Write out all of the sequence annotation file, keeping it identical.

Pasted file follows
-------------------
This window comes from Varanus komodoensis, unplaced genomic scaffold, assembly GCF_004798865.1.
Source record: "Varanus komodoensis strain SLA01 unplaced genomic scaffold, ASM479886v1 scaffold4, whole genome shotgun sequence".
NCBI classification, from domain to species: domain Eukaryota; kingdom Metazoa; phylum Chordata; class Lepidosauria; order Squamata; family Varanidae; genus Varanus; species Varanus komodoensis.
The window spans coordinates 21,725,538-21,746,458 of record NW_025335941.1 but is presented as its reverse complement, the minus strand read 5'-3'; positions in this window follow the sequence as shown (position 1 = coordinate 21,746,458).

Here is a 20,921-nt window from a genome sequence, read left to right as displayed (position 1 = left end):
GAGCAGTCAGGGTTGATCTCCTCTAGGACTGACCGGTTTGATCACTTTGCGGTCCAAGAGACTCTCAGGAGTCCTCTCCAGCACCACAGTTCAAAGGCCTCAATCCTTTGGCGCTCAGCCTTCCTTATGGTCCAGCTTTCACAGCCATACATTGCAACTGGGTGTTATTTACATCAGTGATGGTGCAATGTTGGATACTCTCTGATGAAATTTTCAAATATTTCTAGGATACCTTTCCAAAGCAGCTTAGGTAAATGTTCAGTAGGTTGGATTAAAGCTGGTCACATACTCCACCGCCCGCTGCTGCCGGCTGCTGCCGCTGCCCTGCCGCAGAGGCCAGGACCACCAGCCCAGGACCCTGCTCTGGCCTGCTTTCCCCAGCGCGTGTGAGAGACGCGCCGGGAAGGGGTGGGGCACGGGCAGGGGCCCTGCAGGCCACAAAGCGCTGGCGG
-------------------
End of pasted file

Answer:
This window comes from Varanus komodoensis, unplaced genomic scaffold, assembly GCF_004798865.1.
Source record: "Varanus komodoensis strain SLA01 unplaced genomic scaffold, ASM479886v1 scaffold4, whole genome shotgun sequence".
NCBI classification, from domain to species: domain Eukaryota; kingdom Metazoa; phylum Chordata; class Lepidosauria; order Squamata; family Varanidae; genus Varanus; species Varanus komodoensis.
The window spans coordinates 21,725,538-21,746,458 of record NW_025335941.1 but is presented as its reverse complement, the minus strand read 5'-3'; positions in this window follow the sequence as shown (position 1 = coordinate 21,746,458).

Here is a 20,921-nt window from a genome sequence, read left to right as displayed (position 1 = left end):
GAGCAGTCAGGGTTGATCTCCTCTAGGACTGACCGGTTTGATCACTTTGCGGTCCAAGAGACTCTCAGGAGTCCTCTCCAGCACCACAGTTCAAAGGCCTCAATCCTTTGGCGCTCAGCCTTCCTTATGGTCCAGCTTTCACAGCCATACATTGCAACTGGGTGTTATTTACATCAGTGATGGTGCAATGTTGGATACTCTCTGATGAAATTTTCAAATATTTCTAGGATACCTTTCCAAAGCAGCTTAGGTAAATGTTCAGTAGGTTGGATTAAAGCTGGTCACATACTCCACCGCCCGCTGCTGCCGGCTGCTGCCGCTGCCCTGCCGCAGAGGCCAGGACCACCAGCCCAGGACCCTGCTCTGGCCTGCTTTCCCCAGCGCGTGTGAGAGACGCGCCGGGAAGGGGTGGGGCACGGGCAGGGGCCCTGCAGGCCACAAAGCGCTGGCGG